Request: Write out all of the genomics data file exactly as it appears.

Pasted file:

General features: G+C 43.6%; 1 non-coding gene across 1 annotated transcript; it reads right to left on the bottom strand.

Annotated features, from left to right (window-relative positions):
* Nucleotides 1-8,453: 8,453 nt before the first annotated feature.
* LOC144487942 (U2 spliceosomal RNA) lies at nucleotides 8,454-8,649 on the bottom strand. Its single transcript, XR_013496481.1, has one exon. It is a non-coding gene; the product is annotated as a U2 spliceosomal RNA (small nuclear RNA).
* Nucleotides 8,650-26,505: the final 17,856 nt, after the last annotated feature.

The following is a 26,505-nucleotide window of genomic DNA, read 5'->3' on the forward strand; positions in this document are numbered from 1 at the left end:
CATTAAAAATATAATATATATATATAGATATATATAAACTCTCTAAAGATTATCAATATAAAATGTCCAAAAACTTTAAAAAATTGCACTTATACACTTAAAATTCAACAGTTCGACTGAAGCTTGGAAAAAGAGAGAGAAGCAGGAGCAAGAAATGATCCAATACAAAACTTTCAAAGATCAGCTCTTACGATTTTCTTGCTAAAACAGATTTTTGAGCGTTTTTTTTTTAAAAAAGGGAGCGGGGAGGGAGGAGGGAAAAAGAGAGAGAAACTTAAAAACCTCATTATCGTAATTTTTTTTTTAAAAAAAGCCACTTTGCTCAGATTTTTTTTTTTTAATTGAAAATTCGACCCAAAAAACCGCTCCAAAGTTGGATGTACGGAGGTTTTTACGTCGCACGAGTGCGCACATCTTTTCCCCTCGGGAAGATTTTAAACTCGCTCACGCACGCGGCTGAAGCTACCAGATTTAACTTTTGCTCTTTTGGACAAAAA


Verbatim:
General features: G+C 43.6%; 1 non-coding gene across 1 annotated transcript; it reads right to left on the bottom strand.

Annotated features, from left to right (window-relative positions):
* Nucleotides 1-8,453: 8,453 nt before the first annotated feature.
* LOC144487942 (U2 spliceosomal RNA) lies at nucleotides 8,454-8,649 on the bottom strand. Its single transcript, XR_013496481.1, has one exon. It is a non-coding gene; the product is annotated as a U2 spliceosomal RNA (small nuclear RNA).
* Nucleotides 8,650-26,505: the final 17,856 nt, after the last annotated feature.

The following is a 26,505-nucleotide window of genomic DNA, read 5'->3' on the forward strand; positions in this document are numbered from 1 at the left end:
CATTAAAAATATAATATATATATATAGATATATATAAACTCTCTAAAGATTATCAATATAAAATGTCCAAAAACTTTAAAAAATTGCACTTATACACTTAAAATTCAACAGTTCGACTGAAGCTTGGAAAAAGAGAGAGAAGCAGGAGCAAGAAATGATCCAATACAAAACTTTCAAAGATCAGCTCTTACGATTTTCTTGCTAAAACAGATTTTTGAGCGTTTTTTTTTTAAAAAAGGGAGCGGGGAGGGAGGAGGGAAAAAGAGAGAGAAACTTAAAAACCTCATTATCGTAATTTTTTTTTTAAAAAAAGCCACTTTGCTCAGATTTTTTTTTTTTAATTGAAAATTCGACCCAAAAAACCGCTCCAAAGTTGGATGTACGGAGGTTTTTACGTCGCACGAGTGCGCACATCTTTTCCCCTCGGGAAGATTTTAAACTCGCTCACGCACGCGGCTGAAGCTACCAGATTTAACTTTTGCTCTTTTGGACAAAAA